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Can Police Seize Your Car Several Hours After Your Arrest?

In general, if the police have probable cause to suspect that a car is carrying illegal contraband such as drugs, they can legally search the vehicle even if they have not first obtained a search warrant. This is a judge-created exception to the Fourth Amendment’s normal prohibition against warrantless searches. In practice, this usually means that when the police stop and arrest the driver of a vehicle on drug charges, they will also immediately seize and impound the vehicle.

Court of Special Appeals Upholds Drug Conviction

What if the police do not immediately take the car? What if they wait several hours and return to the scene after the suspect is already in custody? Is this later search still protected by the “automobile exception” to the Fourth Amendment?

A recent unpublished decision from the Maryland Court of Special Appeals, Boward v. State, explains how the law works in these situations. This case involved a drug bust outside of a Wal-Mart store. A police informant conducted a “controlled buy” of narcotics from a man (who we will call the “co-defendant”) inside the store’s bathroom. The co-defendant then left the store and entered a Honda Accord driven by the defendant.

The police immediately arrested both defendants on the spot. Both defendants were searched. The vehicle itself was neither searched nor seized at that time. The police agent in charge later testified that, “[w]e were just going to let the vehicle be until either [the defendant] got released that night or he could make arrangements” for someone else to pick up the Accord.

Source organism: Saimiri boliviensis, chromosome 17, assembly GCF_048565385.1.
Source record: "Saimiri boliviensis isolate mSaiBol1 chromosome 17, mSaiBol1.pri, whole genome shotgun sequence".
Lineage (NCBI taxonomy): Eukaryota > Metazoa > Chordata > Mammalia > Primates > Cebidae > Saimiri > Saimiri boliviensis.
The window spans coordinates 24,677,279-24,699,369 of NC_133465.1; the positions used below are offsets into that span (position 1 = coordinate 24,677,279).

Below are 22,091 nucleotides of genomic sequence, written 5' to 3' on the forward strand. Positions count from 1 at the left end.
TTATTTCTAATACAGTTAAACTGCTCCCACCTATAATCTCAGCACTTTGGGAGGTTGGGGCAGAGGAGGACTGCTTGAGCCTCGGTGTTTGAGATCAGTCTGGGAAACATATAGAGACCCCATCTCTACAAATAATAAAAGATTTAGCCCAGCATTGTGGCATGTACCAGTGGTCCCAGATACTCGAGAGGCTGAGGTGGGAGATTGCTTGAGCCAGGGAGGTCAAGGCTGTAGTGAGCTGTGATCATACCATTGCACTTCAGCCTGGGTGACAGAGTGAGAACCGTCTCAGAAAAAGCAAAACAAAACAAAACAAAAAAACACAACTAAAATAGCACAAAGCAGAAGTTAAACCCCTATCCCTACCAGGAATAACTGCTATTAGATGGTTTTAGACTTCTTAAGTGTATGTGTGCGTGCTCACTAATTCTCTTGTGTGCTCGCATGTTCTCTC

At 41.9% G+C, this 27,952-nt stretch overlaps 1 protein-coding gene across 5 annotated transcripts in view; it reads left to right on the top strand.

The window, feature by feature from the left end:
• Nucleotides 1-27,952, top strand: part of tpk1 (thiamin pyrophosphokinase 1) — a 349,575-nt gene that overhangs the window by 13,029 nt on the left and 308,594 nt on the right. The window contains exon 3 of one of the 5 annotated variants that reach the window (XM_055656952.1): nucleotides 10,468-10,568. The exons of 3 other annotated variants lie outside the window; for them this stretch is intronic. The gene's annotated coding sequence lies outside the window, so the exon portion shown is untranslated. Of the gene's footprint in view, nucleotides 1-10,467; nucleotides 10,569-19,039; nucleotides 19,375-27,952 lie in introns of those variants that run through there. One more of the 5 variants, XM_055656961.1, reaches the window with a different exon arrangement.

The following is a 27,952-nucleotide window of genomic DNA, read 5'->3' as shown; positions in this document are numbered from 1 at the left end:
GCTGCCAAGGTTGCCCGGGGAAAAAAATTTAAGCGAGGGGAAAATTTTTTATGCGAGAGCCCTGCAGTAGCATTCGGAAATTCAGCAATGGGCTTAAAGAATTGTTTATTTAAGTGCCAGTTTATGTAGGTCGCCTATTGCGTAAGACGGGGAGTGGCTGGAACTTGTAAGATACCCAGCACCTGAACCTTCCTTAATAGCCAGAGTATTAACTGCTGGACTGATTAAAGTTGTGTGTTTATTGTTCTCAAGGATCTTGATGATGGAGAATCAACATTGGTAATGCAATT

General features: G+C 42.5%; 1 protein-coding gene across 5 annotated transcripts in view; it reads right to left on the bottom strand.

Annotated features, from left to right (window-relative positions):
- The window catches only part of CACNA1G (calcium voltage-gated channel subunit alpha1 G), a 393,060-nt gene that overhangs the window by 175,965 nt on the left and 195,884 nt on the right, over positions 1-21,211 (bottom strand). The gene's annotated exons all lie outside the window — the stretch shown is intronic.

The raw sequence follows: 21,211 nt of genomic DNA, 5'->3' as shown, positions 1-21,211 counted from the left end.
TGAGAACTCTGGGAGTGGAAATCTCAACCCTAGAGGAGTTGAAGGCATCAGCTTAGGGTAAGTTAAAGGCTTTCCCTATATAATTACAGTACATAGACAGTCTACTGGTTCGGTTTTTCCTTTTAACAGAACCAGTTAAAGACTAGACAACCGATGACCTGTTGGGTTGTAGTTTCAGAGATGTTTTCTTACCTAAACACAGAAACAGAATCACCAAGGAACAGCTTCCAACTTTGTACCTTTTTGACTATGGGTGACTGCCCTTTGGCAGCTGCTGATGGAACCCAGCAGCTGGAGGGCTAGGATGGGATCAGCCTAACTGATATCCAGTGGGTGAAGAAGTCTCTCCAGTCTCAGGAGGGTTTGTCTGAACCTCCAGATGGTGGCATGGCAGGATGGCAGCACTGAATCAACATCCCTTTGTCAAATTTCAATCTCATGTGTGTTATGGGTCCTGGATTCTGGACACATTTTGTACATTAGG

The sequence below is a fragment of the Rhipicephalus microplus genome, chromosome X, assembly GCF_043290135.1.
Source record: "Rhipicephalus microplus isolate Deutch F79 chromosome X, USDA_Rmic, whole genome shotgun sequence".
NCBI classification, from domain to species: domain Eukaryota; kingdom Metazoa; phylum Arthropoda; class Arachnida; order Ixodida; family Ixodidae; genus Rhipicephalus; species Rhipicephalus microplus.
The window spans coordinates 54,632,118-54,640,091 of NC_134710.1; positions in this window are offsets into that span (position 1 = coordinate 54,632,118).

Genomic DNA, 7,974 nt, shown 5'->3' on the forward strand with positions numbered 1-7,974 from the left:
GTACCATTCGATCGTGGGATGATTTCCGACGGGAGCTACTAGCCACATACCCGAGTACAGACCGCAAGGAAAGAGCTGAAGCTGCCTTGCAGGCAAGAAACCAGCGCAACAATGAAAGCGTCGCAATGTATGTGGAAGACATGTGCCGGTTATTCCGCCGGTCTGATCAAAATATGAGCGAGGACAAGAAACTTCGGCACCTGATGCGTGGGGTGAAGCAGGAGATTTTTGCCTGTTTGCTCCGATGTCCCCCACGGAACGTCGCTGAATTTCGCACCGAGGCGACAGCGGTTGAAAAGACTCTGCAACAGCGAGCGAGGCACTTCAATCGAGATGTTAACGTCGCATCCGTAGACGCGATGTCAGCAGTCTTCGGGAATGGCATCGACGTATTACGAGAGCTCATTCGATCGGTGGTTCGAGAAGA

However, the co-defendant subsequently told police during interrogation that the Accord contained additional narcotics. At that point, several hours after the initial arrest, the agent decided to return to the scene and impound the vehicle. The agent parked his own vehicle behind the Accord and waited for a tow truck to arrive. After the vehicle was impounded, the agent obtained and executed a search warrant, which discovered the drugs mentioned by the co-defendant.

Prosecutors charged the defendant with possession with intent to distribute a controlled substance (in this case, fentanyl), and upon conviction received a sentence of 10 years in prison. On appeal, the defendant argued the belated seizure and search of the Accord was illegal. The Court of Special Appeals disagreed. The automobile exception permitted the police to seize a vehicle first and then search it where there was probable cause. Here, the agent had the statements of the co-defendant stating drugs were in the Accord, which provided ample probable cause. The fact there was a delay of several hours in seizing the vehicle made no difference. The appellate court said there was no violation of the defendant’s constitutional rights.

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This article has been provided by the Law Office of Robert Castro. For more information or questions contact our office to speak to an experienced lawyer at (301) 705-5137.